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**Unit 4: Dynamic Programming**

Course contents: Assembly-line scheduling Rod cutting Matrix-chain multiplication Longest common subsequence Optimal binary search trees Applications: optimal polygon triangulation, flip-chip routing, technology mapping for logic synthesis Reading: Chapter 15 Unit 4 Spring 2013 1

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**Dynamic Programming (DP) vs. Divide-and-Conquer**

Both solve problems by combining the solutions to subproblems. Divide-and-conquer algorithms Partition a problem into independent subproblems, solve the subproblems recursively, and then combine their solutions to solve the original problem. Inefficient if they solve the same subproblem more than once. Dynamic programming (DP) Applicable when the subproblems are not independent. DP solves each subproblem just once. Unit 4 Spring 2013 2

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**Assembly-line Scheduling**

station S2,1 S2,2 a1,1 a1,2 a1,3 a1,n-1 a1,n x1 x2 t1,1 t2,1 a2,1 a2,2 a2,3 a2,n-1 a2,n e2 t1,2 t2,2 t1,n-1 t2,n-1 e1 auto exits chassis enters line 1 line 2 station S1,1 S1,2 S1,3 S1,n-1 S1,n S2,3 S2,n-1 S2,n An auto chassis enters each assembly line, has parts added at stations, and a finished auto exits at the end of the line. Si,j: the jth station on line i ai,j: the assembly time required at station Si,j ti,j: transfer time from station Si,j to the j+1 station of the other line. ei (xi): time to enter (exit) line i Unit 4 Spring 2013 3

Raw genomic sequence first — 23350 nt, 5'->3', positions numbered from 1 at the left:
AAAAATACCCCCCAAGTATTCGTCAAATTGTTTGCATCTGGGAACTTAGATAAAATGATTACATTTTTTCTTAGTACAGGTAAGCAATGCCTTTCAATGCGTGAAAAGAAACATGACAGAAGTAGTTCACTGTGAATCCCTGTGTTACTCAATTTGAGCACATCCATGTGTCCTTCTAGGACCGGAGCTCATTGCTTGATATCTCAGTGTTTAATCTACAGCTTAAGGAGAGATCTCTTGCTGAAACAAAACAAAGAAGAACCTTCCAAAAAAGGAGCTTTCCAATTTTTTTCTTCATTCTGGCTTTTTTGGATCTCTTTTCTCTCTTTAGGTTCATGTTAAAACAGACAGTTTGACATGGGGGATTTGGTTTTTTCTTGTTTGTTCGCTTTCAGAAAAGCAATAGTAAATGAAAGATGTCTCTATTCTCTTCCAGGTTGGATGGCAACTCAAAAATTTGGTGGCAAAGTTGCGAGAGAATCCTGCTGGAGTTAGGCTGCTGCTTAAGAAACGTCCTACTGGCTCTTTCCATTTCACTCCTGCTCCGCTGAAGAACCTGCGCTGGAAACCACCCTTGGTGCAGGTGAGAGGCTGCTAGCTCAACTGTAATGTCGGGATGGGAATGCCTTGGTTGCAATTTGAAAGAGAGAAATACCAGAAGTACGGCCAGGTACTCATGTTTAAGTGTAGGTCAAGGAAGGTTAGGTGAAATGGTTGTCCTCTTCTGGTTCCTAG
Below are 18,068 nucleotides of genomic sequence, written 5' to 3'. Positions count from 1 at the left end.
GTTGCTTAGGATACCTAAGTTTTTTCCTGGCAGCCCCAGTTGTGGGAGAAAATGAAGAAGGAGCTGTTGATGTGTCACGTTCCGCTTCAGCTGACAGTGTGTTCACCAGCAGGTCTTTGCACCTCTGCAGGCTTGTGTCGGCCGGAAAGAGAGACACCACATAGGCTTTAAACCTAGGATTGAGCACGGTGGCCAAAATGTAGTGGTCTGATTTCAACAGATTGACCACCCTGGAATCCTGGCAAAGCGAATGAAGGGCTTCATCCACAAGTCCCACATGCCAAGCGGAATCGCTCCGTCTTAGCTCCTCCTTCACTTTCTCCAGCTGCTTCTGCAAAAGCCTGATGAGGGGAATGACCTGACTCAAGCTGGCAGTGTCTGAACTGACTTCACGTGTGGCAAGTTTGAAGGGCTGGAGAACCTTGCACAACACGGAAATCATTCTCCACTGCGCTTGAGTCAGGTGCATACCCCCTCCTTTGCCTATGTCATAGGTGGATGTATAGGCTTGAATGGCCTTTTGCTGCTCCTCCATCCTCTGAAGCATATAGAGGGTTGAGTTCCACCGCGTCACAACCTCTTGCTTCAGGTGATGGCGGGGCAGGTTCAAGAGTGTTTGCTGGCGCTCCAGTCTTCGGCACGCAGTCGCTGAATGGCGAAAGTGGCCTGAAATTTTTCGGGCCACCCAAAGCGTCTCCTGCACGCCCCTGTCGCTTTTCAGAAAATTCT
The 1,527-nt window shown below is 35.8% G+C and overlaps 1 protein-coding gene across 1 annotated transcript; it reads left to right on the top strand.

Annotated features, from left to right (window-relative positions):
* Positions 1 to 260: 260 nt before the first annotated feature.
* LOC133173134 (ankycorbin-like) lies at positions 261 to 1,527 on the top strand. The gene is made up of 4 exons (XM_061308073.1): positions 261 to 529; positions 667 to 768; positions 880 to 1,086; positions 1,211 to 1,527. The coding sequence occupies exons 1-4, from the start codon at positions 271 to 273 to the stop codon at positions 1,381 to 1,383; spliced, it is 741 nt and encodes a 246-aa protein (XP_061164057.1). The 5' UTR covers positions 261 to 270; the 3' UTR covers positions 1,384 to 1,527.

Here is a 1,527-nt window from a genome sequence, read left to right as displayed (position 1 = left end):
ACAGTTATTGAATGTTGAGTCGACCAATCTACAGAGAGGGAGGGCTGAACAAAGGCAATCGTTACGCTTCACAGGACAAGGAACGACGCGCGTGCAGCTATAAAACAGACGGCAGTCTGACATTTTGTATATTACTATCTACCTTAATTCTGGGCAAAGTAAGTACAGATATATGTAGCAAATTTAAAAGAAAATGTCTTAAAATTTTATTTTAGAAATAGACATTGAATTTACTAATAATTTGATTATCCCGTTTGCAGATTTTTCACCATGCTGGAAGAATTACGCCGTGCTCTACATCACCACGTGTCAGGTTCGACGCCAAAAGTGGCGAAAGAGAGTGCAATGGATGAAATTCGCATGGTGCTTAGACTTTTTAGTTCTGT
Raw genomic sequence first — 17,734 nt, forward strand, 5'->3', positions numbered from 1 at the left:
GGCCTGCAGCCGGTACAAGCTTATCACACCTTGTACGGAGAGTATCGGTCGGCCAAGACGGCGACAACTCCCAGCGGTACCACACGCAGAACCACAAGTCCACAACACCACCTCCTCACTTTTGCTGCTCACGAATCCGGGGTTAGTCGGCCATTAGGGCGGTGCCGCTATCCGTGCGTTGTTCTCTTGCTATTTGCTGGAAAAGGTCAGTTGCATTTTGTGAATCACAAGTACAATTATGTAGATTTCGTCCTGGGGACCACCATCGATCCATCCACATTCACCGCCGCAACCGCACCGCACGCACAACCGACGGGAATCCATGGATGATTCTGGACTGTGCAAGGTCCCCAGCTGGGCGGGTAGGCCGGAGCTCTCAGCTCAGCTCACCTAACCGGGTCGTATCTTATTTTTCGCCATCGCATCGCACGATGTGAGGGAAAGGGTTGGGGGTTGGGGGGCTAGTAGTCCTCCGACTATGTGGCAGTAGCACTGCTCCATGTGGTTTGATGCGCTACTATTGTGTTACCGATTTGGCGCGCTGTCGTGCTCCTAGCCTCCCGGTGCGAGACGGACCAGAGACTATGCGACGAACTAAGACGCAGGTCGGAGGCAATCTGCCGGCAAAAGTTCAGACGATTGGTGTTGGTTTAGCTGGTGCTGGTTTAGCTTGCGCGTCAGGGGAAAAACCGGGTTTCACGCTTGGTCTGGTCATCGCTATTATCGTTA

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Optimal Substructure S1,1 S1,2 S1,3 S1,n-1 S1,n S2,1 S2,2 a1,1 a1,2 a1,3 a1,n-1 a1,n x1 x2 t1,1 t2,1 a2,1 a2,2 a2,3 a2,n-1 a2,n e2 t1,2 t2,2 t1,n-1 t2,n-1 e1 auto exits chassis enters line 1 line 2 S2,3 S2,n-1 S2,n Objective: Determine the stations to choose to minimize the total manufacturing time for one auto. Brute force: (2n), why? The problem is linearly ordered and cannot be rearranged => Dynamic programming? Optimal substructure: If the fastest way through station Si,j is through S1,j-1, then the chassis must have taken a fastest way from the starting point through S1,j-1. Unit 4 Spring 2013 4

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**Overlapping Subproblem: Recurrence**

S1,n-1 S1,n S2,1 S2,2 a1,1 a1,2 a1,3 a1,n-1 a1,n x1 x2 t1,1 t2,1 a2,1 a2,2 a2,3 a2,n-1 a2,n e2 t1,2 t2,2 t1,n-1 t2,n-1 e1 auto exits chassis enters line 1 line 2 S2,3 S2,n-1 S2,n Overlapping subproblem: The fastest way through station S1,j is either through S1,j-1 and then S1,j , or through S2,j-1 and then transfer to line 1 and through S1,j. fi[j]: fastest time from the starting point through Si,j The fastest time all the way through the factory f* = min(f1[n] + x1, f2[n] + x2) Unit 4 Spring 2013 5

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**Computing the Fastest Time**